The Netherlands’ top treasure house, the Rijksmuseum (pronounced ‘rikes’), is among the world’s finest art museums. With over 1.5km of galleries, it packs in around 8000 artworks with paintings by homegrown heroes Rembrandt, Vermeer and Van Gogh, as well as plenty of other masterpieces.Continue reading
The museum of the Dutch Resistance brings the horror of German occupation in WWII vividly alive, using personal stories, letters, artefacts, films and photographs to illuminate local resistance to (but also collaboration with) the Nazis.Continue reading
This wonderful museum traces Van Gogh’s life and artistic development via the world’s largest collection of his work.
Van Gogh Museum
More than 200 canvases are on display, stretching from his early, bleak portraits of peasants in the Netherlands through to his later years in sunny France, where he produced his best-known work with its characteristic giddy colour. Also on show here are 500 of his drawings and 700 hand-written letters.
The museum is spread over four levels, moving chronologically from Floor 0 (ground floor) to Floor 3. Allow at least a couple of hours to browse all of the galleries.
Paintings and artworks
Van Gogh’s works are scattered in museums around the world, but the Van Gogh Museum holds the largest collection, comprising a staggering 200 paintings and 500 drawings by Vincent and his contemporaries, including Gauguin, Toulouse-Lautrec and Monet. Van Gogh’s earliest works – showing raw, if unrefined, talent – are from his time in the Dutch countryside and Antwerp between 1883 and 1885.
He painted peasant life, exalting their existence in works such as the masterpiece, The Potato Eaters (1885). Skull of a Skeleton with Burning Cigarette (1886) is another highlight, painted when Van Gogh was a student at Antwerp’s Royal Academy of Fine Arts.
He then moved to Paris in 1886 and began to paint self-portraits as a way of improving his portraiture without paying for models, which he couldn’t afford. Self-Portrait with Grey Felt Hat was painted in the winter of 1887–1888 and is one of his boldest color experiments.
One of his most beloved works, Sunflowers (1889), is a result of him leaving Provence for Arles, intent on painting the vibrant landscapes and achieving his dream of creating an artist’s colony.
Another of his iconic paintings, The Yellow House – a rendering of the abode he rented in Arles – is also from this period. In 1890, Van Gogh painted one of his last paintings Wheatfield with Crows – a particularly menacing and ominous piece finished shortly before his suicide.
Aside from admiring the massive collection of masterpiece paintings, don’t pass up the opportunity to hear recordings of Van Gogh’s letters at the multiple listening stations in the museum. The letters are mainly to and from his younger brother, Theo, who championed his work, and offer a poignant insight into their relationship.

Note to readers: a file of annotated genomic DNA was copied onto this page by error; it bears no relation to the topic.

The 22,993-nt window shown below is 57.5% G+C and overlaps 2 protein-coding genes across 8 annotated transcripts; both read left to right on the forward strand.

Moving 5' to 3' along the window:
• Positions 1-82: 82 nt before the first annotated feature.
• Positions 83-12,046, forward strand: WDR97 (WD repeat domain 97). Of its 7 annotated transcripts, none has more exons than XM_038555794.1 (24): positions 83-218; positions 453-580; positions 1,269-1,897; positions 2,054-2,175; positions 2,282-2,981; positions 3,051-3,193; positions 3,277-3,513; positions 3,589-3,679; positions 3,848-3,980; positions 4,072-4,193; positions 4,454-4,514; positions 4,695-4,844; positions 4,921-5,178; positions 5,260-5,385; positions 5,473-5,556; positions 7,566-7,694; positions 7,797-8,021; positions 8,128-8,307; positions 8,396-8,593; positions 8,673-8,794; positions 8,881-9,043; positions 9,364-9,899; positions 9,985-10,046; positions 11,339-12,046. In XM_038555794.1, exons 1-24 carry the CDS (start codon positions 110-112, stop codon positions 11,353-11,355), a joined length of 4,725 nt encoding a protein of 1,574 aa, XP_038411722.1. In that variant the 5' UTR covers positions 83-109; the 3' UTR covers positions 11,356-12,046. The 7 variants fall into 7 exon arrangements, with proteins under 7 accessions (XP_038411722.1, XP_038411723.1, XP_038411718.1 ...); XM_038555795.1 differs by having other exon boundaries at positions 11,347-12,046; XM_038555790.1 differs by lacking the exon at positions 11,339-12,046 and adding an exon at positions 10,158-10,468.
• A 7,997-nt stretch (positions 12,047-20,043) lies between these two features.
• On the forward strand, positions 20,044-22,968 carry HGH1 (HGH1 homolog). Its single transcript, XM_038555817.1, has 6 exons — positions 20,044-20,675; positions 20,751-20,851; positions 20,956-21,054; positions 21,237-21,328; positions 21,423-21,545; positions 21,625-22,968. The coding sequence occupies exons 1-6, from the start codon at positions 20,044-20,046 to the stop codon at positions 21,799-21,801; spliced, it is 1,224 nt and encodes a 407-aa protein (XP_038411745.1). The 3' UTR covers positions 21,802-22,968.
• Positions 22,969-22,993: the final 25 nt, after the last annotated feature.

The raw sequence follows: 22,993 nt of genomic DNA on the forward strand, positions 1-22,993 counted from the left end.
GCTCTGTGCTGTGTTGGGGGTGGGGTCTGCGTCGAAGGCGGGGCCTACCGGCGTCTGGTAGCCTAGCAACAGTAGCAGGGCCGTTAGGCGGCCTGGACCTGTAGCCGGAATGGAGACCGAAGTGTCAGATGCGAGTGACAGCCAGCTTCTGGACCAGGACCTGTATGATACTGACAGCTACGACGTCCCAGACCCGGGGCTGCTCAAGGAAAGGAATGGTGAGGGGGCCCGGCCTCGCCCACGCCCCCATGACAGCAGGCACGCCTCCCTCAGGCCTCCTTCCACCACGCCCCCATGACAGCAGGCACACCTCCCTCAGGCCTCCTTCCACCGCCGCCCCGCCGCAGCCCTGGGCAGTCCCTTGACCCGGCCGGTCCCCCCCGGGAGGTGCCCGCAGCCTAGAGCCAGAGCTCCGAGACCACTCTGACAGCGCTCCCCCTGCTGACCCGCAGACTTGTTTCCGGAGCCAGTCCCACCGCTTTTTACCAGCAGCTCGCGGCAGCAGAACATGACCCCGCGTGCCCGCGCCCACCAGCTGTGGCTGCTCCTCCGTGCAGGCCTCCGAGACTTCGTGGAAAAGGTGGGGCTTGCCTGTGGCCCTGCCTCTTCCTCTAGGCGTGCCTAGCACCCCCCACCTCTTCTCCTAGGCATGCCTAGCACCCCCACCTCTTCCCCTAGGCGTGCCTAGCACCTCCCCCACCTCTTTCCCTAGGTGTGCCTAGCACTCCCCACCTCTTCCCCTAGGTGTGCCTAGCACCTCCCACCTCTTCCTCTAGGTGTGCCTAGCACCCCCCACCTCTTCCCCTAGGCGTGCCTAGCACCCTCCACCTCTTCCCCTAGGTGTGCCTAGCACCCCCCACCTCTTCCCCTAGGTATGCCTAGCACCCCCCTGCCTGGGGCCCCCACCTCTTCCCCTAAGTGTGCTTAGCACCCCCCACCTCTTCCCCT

History of the Van Gogh Museum
After his death in 1890, Vincent left his complete collection of works to his brother, Theo. When Theo died shortly after in 1891, the collection was handed over to Theo’s widow, Jo van Gogh-Bonger, and after her death in 1925, it was then passed on to her son Vincent Willem van Gogh. He loaned the collection of artworks to Amsterdam’s Stedelijk Museum, before a dedicated museum was called for to house the late artist’s impressive oeuvre.
Opened in 1973, the Van Gogh Museum’s main building was designed by the influential Dutch architect Gerrit Rietveld, who was an important member of De Stijl – a group of progressive artists and architects active in the 1920s. Behind the main building, reaching towards Museumplein, is a separate wing, which was opened in 1999 and designed by Kisho Kurokawa. The transparent building with its state-of-the-art glass structure hosts temporary exhibitions by big-name artists.
In 2015, a swish new extension and entrance hall added 800 sq meters (8600 sq ft) of space to the museum.
The museum usually offers 50-minute guided tours (in Dutch) which take groups of four around Vincent van Gogh’s masterpieces. However, due to Covid-19 these are currently unavailable.
Opening hours and best time to visit
Opening hours for the museum vary throughout the year. During the peak summer months (July-September), the museum tends to open daily from 9am-6pm, while at other times of year the hours are 10am-5pm (until 6pm on weekends). Winter opening hours are even more limited, with the museum sometimes closing completely on Mondays. Check the official website for up-to-date opening hours.
As you’d expect to be the case for the world’s largest collection of works from one of the world’s most famous artists of all time, the museum gets packed. The best times to visit to try to avoid the crowds are before 11am and after 3pm.